Starting Gate is pleased to present this followup post on the Hack for Change Miami event, which was the subject of Danny's earlier guest post on Starting Gate.
By Danny Lafuente
This past weekend, more than 220 people participated in Hack for Change: Miami, which was part of the larger National Day of Civic Hacking. Things kicked off on Saturday with inspiring talks from Matt Haggman, Miami Program Director at the Knight Foundation, and Dr. Richard Bookman of the UM Miller School of Medicine and de facto leader of the Hack for Change steering committee. After a few explanations on some of the challenges issued both locally and nationally, Alberto Cairo, renown data visualist at the UM school of communication, gave a rousing lecture to wrap up talks and kick off the ideation session.
Participants ranging from roughly 8 to 80, and across an incredibly diverse set of disciplines, broke up into groups to identify problems and come up with creative solutions using the available government data sets and open APIs. The exchange of ideas led to an electric atmosphere as teams of people, who started the day as strangers, began forming around some of the more clever solutions. 24 hours, and dozens of energy drinks later, 14 groups presented on Sunday afternoon:
1. MiamiWiki.org – a city-wide wiki to help share more of Miami’s rich history exceeded its goal of doubling the number of entries on the site
2. Magic City Bike Collective – Brian Lemmerman, one of the collective’s members, called for greater access to bike accident information in the city in the hopes of opening dialogue on how to make Miami more bike-friendly
3. Miami SMS - Aleyda Mejias proposed an idea for a SMS-based service, serving smartphone and non-smartphone users alike, that lets you know the next 3 busses coming through a particular stop by texting in the station’s ID
5. Noreen Timoney - a member of the Miami Women’s Club presented plans on converting the club’s historic downtown location into a state-of-the-art center for civic and technological engagement
6. IsItFlooding? – designed by Ruby on Rails expert Bryce Kerley, this is an app that allows users to see if certain neighborhoods are flooded in order to avoid driving through them by aggregating historic flood zone data and real-time information from the National Weather Service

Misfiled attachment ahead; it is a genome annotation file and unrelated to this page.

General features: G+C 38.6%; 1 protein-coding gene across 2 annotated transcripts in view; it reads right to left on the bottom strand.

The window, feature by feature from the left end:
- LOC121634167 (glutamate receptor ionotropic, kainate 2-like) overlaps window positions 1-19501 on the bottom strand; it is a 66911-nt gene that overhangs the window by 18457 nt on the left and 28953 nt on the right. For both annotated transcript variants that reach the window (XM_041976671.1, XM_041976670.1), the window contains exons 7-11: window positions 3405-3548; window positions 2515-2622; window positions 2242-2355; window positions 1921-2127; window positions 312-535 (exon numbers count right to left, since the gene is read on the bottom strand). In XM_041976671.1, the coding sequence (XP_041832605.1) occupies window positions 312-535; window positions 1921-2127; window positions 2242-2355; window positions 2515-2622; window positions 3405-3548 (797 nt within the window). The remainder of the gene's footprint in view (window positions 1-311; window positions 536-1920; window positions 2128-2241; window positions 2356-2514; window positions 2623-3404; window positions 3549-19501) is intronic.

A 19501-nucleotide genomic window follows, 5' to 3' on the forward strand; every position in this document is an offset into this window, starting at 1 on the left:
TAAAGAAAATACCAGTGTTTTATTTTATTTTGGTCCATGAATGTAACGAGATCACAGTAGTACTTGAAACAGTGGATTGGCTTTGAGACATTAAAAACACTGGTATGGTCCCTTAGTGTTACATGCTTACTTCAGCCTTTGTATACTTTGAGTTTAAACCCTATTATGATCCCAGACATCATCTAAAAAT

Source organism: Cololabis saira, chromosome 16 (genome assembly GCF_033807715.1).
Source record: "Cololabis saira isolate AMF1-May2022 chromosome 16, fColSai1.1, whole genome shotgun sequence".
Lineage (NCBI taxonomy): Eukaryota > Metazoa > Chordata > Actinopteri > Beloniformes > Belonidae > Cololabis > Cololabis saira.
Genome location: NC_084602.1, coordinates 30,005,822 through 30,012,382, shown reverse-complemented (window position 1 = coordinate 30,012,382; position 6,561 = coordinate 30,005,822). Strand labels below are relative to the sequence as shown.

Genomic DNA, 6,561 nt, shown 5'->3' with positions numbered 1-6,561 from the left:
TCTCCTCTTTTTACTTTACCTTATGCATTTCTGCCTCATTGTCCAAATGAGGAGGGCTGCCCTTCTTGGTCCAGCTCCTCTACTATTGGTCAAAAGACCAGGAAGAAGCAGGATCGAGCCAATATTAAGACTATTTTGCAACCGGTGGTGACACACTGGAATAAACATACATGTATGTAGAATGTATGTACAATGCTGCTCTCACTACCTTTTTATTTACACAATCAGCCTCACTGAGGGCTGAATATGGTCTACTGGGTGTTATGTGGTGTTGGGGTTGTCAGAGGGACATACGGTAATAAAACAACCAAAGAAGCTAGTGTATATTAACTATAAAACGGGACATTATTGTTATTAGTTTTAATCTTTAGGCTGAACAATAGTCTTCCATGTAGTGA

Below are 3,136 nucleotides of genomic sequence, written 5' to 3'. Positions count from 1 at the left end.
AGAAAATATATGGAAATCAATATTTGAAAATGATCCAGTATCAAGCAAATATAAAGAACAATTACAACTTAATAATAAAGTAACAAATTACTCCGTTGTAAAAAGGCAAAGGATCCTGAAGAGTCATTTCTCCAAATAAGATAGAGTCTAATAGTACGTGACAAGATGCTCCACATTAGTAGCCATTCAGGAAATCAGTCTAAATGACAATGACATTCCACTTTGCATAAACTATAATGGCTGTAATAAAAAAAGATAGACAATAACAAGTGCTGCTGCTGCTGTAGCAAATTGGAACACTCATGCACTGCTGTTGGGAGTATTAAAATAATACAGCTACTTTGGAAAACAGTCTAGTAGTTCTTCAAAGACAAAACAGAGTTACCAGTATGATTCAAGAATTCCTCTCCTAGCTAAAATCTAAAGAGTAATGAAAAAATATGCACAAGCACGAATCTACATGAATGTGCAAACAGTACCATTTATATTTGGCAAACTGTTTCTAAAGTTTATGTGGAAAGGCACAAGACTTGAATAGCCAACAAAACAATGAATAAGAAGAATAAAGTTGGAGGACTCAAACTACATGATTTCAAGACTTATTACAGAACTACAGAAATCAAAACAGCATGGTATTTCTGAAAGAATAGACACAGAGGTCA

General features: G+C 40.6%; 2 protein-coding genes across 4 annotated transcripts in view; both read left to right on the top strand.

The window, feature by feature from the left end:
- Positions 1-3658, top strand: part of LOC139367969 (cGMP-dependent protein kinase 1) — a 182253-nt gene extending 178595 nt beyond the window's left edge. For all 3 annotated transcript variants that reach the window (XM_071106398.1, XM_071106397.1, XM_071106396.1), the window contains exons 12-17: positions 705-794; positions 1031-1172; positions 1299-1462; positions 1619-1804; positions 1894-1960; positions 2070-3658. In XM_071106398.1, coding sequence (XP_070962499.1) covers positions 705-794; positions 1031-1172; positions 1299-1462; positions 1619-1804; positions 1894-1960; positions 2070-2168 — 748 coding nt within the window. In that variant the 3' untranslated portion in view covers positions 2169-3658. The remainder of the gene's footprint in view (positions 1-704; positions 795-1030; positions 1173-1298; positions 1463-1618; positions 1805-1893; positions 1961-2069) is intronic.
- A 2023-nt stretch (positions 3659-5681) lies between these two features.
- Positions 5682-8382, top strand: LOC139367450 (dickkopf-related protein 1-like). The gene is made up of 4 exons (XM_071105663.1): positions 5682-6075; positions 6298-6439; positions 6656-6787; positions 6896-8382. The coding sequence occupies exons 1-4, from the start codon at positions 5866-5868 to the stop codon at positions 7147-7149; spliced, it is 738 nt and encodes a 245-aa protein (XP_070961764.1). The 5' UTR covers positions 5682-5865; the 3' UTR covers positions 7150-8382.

7. SkyWarn – designed by Andrew Heller, this is an app that helps fellow certified weather spotters quickly place reports on the formation of bad weather thereby reducing response time and increasing reporting accuracy
8. CityHub – designed by Peter, Javier, Gustavo and Roger of the Legal Hackathon Miami’s winning team ‘Pocket Docket’, this is an app that allows users to report the need of certain government services (trash collection, fixing potholes, etc…) but also incentivizes citizens to take action whenever possible
9. Florida Bill Tracker – led by Rob Davis, this app aggregates data from the State of Florida and local new sources to provide easy-to-follow bill tracking
10. IAm1ofUs – designed by Dmitry Chamy, this is an app that asks users to answer some basic demographic questions and then by usingcensus data and GPS location creates an infographic/visualization of how many people near the user fit the same demographic profile
11. My H2O – designed by Alfonso Guerra, Yair Szarf and Kat Martin, this interactive tool shows where there have been reports of unsanitary water and the effects it could have on your body with the added effect that users can sift through the data using simple hand gestures that are motion-captured by an Xbox Kinnect.
12. MyMiamiSchools.org – designed by Christian Bellina, this app gives parents and students an easier way to see what schools are in which districts and could provide additional information on each such as historic FCAT testing data.
13. FarmMarket – designed by Windows expert Rob Hellestrae, this app allows users to find farmer’s markets, see what is available at each, and provide driving directions using GPS location or zip code and open APIs from the USDA
14. 3D Printed Visualizations – Jerome Maurey-Delaunay of 3D Printing Miami showed renderings of his series of 3D-printed visualizations of census data, of which his rendering of median household income by neighborhood was as beautiful as it was a commentary on income disparity.
And the winner was…Miami.
For these participants, there was no opportunity for cash prizes or gadgets, but an overwhelming sense of civic pride that came from helping their fellow citizens with a clever app or starting a conversation about how we can improve this city. This weekend, Miami proved it has the kind
of passionate, dedicated citizens it needs to transform itself into a premier hub of innovation. I know I speak for many when I say that this weekend made me proud to be an American AND a Miamian.
So for everyone that couldn’t attend, or thought they couldn’t help, there are still opportunities to participate. Starting June 10, The LAB Miami will host the CodeForAmerica Brigade and Open Hack every Monday night at 7pm to continue supporting the growing segment of civic innovators. Whether you are a programmer or just someone with an idea, I encourage you to come out and see what your fellow citizens are working on. Additionally, in Miami’s fashion of merging arts into other societal sectors, there will be a special exhibition this fall that includes the best local and national submissions to the “Art of Civic Hacking”.
As Miami begins to develop its own technological identity, beyond the simple geographic proximity to Latin America, this weekend demonstrated that the arts along with civic and social innovation would be definitive elements of our ecosystem for decades to come.
Danny Lafuente is the COO and co-founder of The LAB Miami. He is a proud Miami native and alumni of Ransom Everglades School and the University of Pennsylvania. You can email him at